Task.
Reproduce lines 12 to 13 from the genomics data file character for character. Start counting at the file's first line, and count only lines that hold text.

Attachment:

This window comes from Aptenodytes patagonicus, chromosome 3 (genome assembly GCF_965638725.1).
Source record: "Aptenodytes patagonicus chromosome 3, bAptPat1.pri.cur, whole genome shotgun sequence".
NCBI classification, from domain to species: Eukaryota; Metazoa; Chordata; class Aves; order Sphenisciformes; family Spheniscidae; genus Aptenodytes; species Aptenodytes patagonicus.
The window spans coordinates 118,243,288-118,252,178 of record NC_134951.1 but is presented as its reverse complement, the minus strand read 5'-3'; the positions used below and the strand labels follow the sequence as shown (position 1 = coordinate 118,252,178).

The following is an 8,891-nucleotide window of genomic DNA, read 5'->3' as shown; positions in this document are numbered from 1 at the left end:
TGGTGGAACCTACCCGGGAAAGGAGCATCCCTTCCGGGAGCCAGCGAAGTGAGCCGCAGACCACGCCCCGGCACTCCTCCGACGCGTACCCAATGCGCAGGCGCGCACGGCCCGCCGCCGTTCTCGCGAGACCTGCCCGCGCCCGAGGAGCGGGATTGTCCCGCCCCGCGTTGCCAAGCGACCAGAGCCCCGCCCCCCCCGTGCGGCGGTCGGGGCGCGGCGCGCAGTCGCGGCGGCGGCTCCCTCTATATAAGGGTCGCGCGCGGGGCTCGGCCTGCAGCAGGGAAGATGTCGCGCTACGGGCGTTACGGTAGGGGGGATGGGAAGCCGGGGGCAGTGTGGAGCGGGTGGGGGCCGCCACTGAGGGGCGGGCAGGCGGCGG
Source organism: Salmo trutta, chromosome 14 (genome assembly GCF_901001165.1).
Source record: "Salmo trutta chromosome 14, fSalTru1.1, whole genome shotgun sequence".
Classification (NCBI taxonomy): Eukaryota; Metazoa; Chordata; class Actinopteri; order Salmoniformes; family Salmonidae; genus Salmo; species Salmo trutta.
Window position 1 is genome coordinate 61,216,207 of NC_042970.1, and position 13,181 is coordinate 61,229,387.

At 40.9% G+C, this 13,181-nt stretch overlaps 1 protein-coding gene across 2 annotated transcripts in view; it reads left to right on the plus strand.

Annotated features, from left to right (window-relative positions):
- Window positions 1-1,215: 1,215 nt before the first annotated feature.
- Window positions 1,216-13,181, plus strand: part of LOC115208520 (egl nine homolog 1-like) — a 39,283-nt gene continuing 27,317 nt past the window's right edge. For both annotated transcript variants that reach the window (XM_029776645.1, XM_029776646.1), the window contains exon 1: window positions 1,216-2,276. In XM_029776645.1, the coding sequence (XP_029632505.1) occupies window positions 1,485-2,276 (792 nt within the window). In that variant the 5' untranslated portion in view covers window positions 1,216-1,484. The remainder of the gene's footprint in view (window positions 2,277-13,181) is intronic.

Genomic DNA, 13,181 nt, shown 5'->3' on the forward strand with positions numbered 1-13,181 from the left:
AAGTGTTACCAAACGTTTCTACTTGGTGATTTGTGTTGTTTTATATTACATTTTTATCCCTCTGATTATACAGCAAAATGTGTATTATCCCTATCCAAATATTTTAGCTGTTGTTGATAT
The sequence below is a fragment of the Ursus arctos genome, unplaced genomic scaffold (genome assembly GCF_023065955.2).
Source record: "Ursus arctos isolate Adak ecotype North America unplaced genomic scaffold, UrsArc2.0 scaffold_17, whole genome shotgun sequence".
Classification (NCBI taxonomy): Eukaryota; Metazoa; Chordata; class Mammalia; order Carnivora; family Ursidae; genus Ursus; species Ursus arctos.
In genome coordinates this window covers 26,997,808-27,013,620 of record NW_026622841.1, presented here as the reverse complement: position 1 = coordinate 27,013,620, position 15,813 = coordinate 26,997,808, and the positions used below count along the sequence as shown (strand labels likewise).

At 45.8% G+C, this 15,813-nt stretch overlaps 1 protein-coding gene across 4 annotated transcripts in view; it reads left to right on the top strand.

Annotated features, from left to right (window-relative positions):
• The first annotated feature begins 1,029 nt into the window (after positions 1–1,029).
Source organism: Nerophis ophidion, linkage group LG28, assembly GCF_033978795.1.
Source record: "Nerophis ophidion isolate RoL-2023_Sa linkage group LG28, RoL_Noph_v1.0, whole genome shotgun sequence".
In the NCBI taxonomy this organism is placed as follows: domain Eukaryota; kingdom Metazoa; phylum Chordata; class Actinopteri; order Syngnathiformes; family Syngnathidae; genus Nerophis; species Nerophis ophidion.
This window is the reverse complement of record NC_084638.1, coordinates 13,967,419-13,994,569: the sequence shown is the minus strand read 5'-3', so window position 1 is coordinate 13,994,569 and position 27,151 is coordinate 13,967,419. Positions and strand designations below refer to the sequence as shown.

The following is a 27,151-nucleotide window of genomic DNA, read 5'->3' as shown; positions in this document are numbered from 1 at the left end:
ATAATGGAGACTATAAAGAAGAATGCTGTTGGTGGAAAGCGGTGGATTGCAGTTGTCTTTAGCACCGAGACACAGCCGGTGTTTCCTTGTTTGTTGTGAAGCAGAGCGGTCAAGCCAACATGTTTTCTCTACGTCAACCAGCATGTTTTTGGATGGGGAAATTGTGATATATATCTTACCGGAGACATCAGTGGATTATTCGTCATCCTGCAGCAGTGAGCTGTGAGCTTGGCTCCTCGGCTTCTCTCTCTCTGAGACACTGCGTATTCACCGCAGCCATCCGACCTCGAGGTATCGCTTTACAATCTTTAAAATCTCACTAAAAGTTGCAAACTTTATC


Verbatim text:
Annotated features, from left to right (window-relative positions):
- Window positions 1-1,215: 1,215 nt before the first annotated feature.